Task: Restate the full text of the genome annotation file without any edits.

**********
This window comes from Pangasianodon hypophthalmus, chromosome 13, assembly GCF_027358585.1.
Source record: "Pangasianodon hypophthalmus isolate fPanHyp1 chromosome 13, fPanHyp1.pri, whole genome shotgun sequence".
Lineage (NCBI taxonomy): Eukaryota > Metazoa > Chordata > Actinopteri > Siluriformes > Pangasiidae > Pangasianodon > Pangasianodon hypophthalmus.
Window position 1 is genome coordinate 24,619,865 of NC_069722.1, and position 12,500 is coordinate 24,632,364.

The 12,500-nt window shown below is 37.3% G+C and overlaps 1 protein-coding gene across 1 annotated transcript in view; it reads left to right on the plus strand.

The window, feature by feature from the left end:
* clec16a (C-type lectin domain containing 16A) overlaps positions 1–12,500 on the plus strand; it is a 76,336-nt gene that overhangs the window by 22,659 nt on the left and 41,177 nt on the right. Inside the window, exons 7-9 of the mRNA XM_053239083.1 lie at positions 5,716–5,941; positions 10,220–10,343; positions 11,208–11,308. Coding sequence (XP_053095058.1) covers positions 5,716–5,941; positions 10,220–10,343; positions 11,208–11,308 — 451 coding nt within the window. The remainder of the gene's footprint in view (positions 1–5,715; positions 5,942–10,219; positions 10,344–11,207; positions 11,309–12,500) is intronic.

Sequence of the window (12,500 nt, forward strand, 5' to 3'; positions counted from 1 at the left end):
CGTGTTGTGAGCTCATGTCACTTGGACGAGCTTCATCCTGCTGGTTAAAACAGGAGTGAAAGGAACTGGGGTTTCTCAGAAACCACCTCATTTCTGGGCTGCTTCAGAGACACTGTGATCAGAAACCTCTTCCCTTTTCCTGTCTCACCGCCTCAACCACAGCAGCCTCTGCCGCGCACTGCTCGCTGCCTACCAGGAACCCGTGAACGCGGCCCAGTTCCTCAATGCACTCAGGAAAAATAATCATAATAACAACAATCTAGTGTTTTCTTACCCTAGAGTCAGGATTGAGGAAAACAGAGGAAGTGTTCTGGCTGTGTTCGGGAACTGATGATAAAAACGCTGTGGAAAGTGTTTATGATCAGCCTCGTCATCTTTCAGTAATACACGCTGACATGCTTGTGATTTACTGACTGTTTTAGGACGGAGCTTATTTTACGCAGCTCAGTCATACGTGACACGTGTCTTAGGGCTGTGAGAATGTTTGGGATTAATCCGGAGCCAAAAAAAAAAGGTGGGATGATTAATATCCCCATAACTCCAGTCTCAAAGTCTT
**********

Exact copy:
This window comes from Pangasianodon hypophthalmus, chromosome 13, assembly GCF_027358585.1.
Source record: "Pangasianodon hypophthalmus isolate fPanHyp1 chromosome 13, fPanHyp1.pri, whole genome shotgun sequence".
Lineage (NCBI taxonomy): Eukaryota > Metazoa > Chordata > Actinopteri > Siluriformes > Pangasiidae > Pangasianodon > Pangasianodon hypophthalmus.
Window position 1 is genome coordinate 24,619,865 of NC_069722.1, and position 12,500 is coordinate 24,632,364.

The 12,500-nt window shown below is 37.3% G+C and overlaps 1 protein-coding gene across 1 annotated transcript in view; it reads left to right on the plus strand.

The window, feature by feature from the left end:
* clec16a (C-type lectin domain containing 16A) overlaps positions 1–12,500 on the plus strand; it is a 76,336-nt gene that overhangs the window by 22,659 nt on the left and 41,177 nt on the right. Inside the window, exons 7-9 of the mRNA XM_053239083.1 lie at positions 5,716–5,941; positions 10,220–10,343; positions 11,208–11,308. Coding sequence (XP_053095058.1) covers positions 5,716–5,941; positions 10,220–10,343; positions 11,208–11,308 — 451 coding nt within the window. The remainder of the gene's footprint in view (positions 1–5,715; positions 5,942–10,219; positions 10,344–11,207; positions 11,309–12,500) is intronic.

Sequence of the window (12,500 nt, forward strand, 5' to 3'; positions counted from 1 at the left end):
CGTGTTGTGAGCTCATGTCACTTGGACGAGCTTCATCCTGCTGGTTAAAACAGGAGTGAAAGGAACTGGGGTTTCTCAGAAACCACCTCATTTCTGGGCTGCTTCAGAGACACTGTGATCAGAAACCTCTTCCCTTTTCCTGTCTCACCGCCTCAACCACAGCAGCCTCTGCCGCGCACTGCTCGCTGCCTACCAGGAACCCGTGAACGCGGCCCAGTTCCTCAATGCACTCAGGAAAAATAATCATAATAACAACAATCTAGTGTTTTCTTACCCTAGAGTCAGGATTGAGGAAAACAGAGGAAGTGTTCTGGCTGTGTTCGGGAACTGATGATAAAAACGCTGTGGAAAGTGTTTATGATCAGCCTCGTCATCTTTCAGTAATACACGCTGACATGCTTGTGATTTACTGACTGTTTTAGGACGGAGCTTATTTTACGCAGCTCAGTCATACGTGACACGTGTCTTAGGGCTGTGAGAATGTTTGGGATTAATCCGGAGCCAAAAAAAAAAGGTGGGATGATTAATATCCCCATAACTCCAGTCTCAAAGTCTT